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|Title:||Sounding Shanghai: Sinophone Intermediality in Jin Yucheng's Blossoms|
Department of English, NTNU
|Abstract:||This paper examines the reconstruction of Shanghaineseness through intermedial experiments in Jin Yucheng's Mao Dun Literature Prize-winning story Blossoms (繁花 Fan Hua, 2013). The story, which originally featured a heavy use of idioms from Shanghainese, was initially serialized on longdang.org in 2011. It went through multiple revisions and took its current shape as a book-length novel one year after being published in Harvest in 2012. During the revisions, the author significantly altered the component of fangyan expressions in order to speak to a broader Sinophone readership. In the first section, I discuss the incorporation of features of Internet literature in the book by tracing the cross-media adaptation of the story with regard to the choice of languages and the use of aural elements. In the second section, I focus on Jin's integration of interactive storytelling strategies borrowed from the Wu fangyan literature and culture, and how the use of the online medium made it possible to disrupt the linear construction of history. Finally, I situate Jin's story within the network of Sinophone cultures to see how he re-enacts contemporary representations of Shanghai through cinematic aesthetics evident in Sinophone cinema from Hong Kong and Taiwan. In all three aspects, rendering sounds and voices in written forms plays a crucial role in the narrative. Through intermedial practices that reinvoke linguistic, literary, and cultural traditions in fangyan and Sinophone cinematic aesthetics, Blossoms challenges the linearization of history in the PRC's official history writing and reconstructs Shanghaineseness through a process of reshaping that involves sounds, voices, and lived experiences of the city of Shanghai.|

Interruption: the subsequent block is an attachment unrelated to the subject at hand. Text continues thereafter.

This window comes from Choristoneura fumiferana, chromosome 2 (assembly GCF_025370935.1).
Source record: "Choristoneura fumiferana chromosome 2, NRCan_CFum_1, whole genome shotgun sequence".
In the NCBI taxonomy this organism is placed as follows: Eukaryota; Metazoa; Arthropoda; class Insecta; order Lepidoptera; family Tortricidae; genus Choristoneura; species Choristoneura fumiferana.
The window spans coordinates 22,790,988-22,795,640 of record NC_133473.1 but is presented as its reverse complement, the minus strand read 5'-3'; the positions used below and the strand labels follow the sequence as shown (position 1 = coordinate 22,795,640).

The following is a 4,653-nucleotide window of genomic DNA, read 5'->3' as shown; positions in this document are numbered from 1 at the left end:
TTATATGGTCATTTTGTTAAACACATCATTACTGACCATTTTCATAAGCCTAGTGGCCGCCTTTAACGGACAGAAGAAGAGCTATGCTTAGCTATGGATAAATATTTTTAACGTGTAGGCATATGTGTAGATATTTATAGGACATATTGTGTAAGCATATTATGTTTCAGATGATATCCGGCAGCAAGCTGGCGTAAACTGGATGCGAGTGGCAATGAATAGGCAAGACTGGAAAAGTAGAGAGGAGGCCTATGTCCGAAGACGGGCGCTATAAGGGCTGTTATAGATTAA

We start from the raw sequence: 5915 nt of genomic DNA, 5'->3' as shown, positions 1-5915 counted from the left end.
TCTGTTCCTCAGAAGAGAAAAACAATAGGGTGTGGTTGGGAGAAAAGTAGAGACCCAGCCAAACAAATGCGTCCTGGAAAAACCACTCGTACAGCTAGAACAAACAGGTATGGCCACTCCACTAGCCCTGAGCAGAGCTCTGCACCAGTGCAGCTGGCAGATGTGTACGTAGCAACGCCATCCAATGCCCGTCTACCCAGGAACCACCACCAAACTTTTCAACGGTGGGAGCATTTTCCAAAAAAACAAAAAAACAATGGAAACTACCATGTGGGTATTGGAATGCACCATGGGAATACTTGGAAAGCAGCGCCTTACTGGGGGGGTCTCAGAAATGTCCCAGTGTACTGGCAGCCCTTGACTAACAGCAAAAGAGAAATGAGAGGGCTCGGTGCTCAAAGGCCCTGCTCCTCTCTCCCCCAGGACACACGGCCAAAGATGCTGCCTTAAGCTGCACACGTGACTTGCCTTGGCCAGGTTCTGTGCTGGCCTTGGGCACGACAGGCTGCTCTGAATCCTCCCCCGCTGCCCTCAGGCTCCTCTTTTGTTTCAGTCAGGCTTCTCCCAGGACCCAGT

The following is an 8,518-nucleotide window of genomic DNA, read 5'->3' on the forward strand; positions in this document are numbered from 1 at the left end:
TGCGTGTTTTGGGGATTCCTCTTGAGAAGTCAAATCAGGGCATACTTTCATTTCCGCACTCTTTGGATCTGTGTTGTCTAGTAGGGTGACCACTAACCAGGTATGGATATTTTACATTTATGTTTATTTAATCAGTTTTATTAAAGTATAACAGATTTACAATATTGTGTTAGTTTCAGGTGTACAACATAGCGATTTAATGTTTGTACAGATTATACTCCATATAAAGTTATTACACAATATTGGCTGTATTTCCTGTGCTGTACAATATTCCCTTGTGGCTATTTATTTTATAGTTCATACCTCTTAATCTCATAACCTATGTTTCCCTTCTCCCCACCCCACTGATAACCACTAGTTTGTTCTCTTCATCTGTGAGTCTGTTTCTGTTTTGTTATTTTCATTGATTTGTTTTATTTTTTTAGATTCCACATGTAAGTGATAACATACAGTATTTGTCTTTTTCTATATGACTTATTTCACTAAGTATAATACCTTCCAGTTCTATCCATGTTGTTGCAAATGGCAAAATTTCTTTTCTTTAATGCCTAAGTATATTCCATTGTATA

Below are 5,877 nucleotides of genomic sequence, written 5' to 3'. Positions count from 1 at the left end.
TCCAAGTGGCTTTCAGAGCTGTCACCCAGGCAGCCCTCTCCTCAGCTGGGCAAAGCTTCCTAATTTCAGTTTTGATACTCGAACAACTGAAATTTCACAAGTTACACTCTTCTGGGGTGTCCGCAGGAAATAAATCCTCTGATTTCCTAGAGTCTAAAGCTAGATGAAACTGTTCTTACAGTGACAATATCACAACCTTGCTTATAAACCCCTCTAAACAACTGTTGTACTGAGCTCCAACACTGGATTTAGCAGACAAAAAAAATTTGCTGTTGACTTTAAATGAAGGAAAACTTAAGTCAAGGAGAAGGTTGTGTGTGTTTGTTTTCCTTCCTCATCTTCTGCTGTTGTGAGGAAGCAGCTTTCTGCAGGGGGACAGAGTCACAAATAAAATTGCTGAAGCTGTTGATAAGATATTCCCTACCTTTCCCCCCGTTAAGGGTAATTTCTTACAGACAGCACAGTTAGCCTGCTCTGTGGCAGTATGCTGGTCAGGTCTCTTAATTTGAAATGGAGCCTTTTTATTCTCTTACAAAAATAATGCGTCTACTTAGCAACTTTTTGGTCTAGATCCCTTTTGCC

|Appears in Collections:||Concentric: Studies in English Literature and Linguistics|
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